Post by Graveyardbride on Oct 22, 2016 0:01:42 GMT -5
The Dakota Apartments: Where the Dead Walk
In his 1967 novel, Rosemary’s Baby, Ira Levin described the apartment building in which he set his story as “old, black and elephantine . . . a warren of high-ceilinged apartments prized for their fireplaces and Victorian detail.” He called his fictional building “The Bramford” and added several floors, but any New Yorker reading the book knew immediately this was simply a thinly-disguised description of The Dakota Apartments (above). While there were no “weird gargoyles and creatures climbing up and down between the windows,” everything else fit.
The architectural style of The Dakota is essentially German Renaissance, but incorporates other styles and is best described as eclectic. However, the building’s roof, with its gables, turrets, towers, peaks, wrought-iron fences, chimneys and finials, is its most distinctive and spectacular feature. Nicknamed “The Dracula” because of its dark, menacing appearance, The Dakota is actually constructed of light, buff-colored stone darkened by decades of New York grime. The edifice was cleaned a few years ago, but because it is now dwarfed by much taller buildings that cast long, dark shadows on three sides, its appearance is no less sinister. Of interest, the building surrounds a courtyard in the shape of the letter “H,” with gates on four sides. The 73rd Street entrance has come to be known as “the undertaker's gate” because it is opened only when a Dakota resident leaves home for the last time. It is estimated the gate opens about once a year, which means since 1884, there have been well over a hundred deaths at One West 72nd Street.
No one was really surprised when in 1969, film crews arrived at The Dakota to shoot many of the scenes in the movie version of Rosemary’s Baby starring Mia Farrow. For several days, a bloody corpse representing the young woman who leaped to her death lay on the sidewalk. The mannequin looked so real, many passersby thought someone had actually jumped. Of course, Rosemary’s Baby was just a movie and so far as is known, sinister devil-worshipers have never inhabited The Dakota, but the old building does seem to have more than its share of spooks.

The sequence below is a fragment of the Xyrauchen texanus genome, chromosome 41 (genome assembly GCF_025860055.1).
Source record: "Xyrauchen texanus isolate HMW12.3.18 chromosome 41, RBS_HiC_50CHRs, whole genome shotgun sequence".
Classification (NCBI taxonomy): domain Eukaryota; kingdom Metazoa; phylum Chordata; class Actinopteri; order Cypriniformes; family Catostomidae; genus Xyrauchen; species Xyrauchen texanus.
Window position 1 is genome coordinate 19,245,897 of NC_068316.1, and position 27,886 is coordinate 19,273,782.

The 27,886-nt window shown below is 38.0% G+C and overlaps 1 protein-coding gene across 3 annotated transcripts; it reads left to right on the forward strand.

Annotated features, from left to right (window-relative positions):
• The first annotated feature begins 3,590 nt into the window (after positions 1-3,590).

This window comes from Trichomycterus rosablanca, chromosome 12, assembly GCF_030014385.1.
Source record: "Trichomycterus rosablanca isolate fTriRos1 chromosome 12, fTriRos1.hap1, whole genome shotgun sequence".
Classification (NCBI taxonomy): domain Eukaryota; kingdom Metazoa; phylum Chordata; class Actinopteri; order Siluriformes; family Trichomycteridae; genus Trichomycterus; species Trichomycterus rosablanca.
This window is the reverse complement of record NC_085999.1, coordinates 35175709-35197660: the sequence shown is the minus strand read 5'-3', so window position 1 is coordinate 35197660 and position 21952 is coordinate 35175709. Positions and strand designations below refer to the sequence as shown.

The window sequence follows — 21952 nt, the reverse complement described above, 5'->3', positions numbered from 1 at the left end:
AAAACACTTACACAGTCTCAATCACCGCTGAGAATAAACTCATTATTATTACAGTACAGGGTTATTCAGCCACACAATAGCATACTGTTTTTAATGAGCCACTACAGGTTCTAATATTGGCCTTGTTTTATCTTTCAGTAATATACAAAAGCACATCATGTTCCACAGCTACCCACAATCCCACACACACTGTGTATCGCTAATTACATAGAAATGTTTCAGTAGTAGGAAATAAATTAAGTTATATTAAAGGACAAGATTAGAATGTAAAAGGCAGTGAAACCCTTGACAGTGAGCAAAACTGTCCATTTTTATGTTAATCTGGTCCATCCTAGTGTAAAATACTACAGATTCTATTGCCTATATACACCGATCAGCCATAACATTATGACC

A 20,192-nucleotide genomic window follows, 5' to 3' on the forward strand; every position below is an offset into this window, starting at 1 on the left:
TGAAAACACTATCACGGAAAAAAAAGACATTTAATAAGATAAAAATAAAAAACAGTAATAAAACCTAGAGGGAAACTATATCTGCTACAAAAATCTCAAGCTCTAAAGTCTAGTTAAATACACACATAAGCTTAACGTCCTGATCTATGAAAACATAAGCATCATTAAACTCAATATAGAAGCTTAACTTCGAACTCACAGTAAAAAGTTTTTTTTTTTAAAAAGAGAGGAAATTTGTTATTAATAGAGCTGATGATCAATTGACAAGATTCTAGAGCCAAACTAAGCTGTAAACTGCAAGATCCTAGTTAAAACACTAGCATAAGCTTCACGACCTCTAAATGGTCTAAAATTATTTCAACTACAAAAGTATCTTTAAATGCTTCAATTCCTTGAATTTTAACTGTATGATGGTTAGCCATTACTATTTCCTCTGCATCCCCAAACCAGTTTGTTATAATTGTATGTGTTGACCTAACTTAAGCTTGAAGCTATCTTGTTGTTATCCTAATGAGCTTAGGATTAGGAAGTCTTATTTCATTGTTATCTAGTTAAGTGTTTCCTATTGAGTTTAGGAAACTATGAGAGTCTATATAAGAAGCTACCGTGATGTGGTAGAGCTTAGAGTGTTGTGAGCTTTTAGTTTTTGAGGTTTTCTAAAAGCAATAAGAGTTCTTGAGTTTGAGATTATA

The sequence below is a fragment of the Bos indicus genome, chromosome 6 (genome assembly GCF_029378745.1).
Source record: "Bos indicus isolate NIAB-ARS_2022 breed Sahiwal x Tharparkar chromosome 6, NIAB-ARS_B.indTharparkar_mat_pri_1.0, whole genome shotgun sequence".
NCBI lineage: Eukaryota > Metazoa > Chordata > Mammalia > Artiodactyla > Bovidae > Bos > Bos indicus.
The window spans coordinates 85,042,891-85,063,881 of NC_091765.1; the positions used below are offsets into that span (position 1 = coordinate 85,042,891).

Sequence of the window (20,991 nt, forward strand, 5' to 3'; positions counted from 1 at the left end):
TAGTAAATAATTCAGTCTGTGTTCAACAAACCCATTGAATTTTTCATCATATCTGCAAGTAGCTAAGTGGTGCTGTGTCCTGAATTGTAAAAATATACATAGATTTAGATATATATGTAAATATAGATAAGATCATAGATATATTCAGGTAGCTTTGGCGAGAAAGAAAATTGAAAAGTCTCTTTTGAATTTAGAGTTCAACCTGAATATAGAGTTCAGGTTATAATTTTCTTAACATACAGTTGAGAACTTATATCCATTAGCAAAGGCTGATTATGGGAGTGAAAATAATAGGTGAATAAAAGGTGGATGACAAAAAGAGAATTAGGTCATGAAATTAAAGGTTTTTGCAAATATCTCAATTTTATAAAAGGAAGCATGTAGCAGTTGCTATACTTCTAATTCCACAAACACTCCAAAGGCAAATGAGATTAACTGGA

Phantom of the Frankenstein monster. Author Rex Reed moved into The Dakota in the 1970s. One stormy night, he was making small talk with a doorman while waiting for a cab and casually mentioned that one former Dakota resident he would liked to have met was William Henry Pratt, better known as Boris Karloff. Although Karloff died in 1969, the doorman, in a hushed, conspiratorial tone, assured Reed, “He’ll be back. Wait and see.” The doorman was right, but Mr. Karloff, best known for his portrayal of the Frankenstein monster, materializes just once a year – on Halloween night. The actor who looked somewhat fiendish, even out of costume, often told a sad tale. He claimed he set out a bowl of candy every Halloween, yet, none of The Dakota trick-or-treaters ever came to his door. The children associated him with the monsters he portrayed on screen and were frightened of him.
Melissa Howard grew up in New York and spent a lot of time with her friend Lauren who lived at The Dakota. One Halloween night several years’ ago, Lauren invited Melissa and two other classmates for a sleep-over at her apartment. Melissa was excited because all the kids considered The Dakota the perfect haunted house. That night, the four girls donned their costumes and knocked on door after door, demanding treats. After a while, Melissa noticed an odd-looking gentleman seemed to be following them. Every time she looked around, there he stood, silently watching the children. When the girls and several other trick-or-treaters entered the elevator and pushed the button for the 8th floor, the man got on with them and quickly moved to the rear of the car. Melissa, who by now, was concerned the stranger might be a pervert, decided she would get a good description of him when the elevator stopped. She was too polite to turn around and stare at the fellow even though she was wearing a Halloween mask. The elevator ascended to the 8th floor without making any other stops. Everyone exited the elevator and Melissa immediately turned to inspect the strange man, but he was nowhere to be seen. Melissa believes she and her friends were followed by the ghost of Boris Karloff. Perhaps Karloff’s spirit is simply attempting to join in the Halloween fun – something he was denied in life.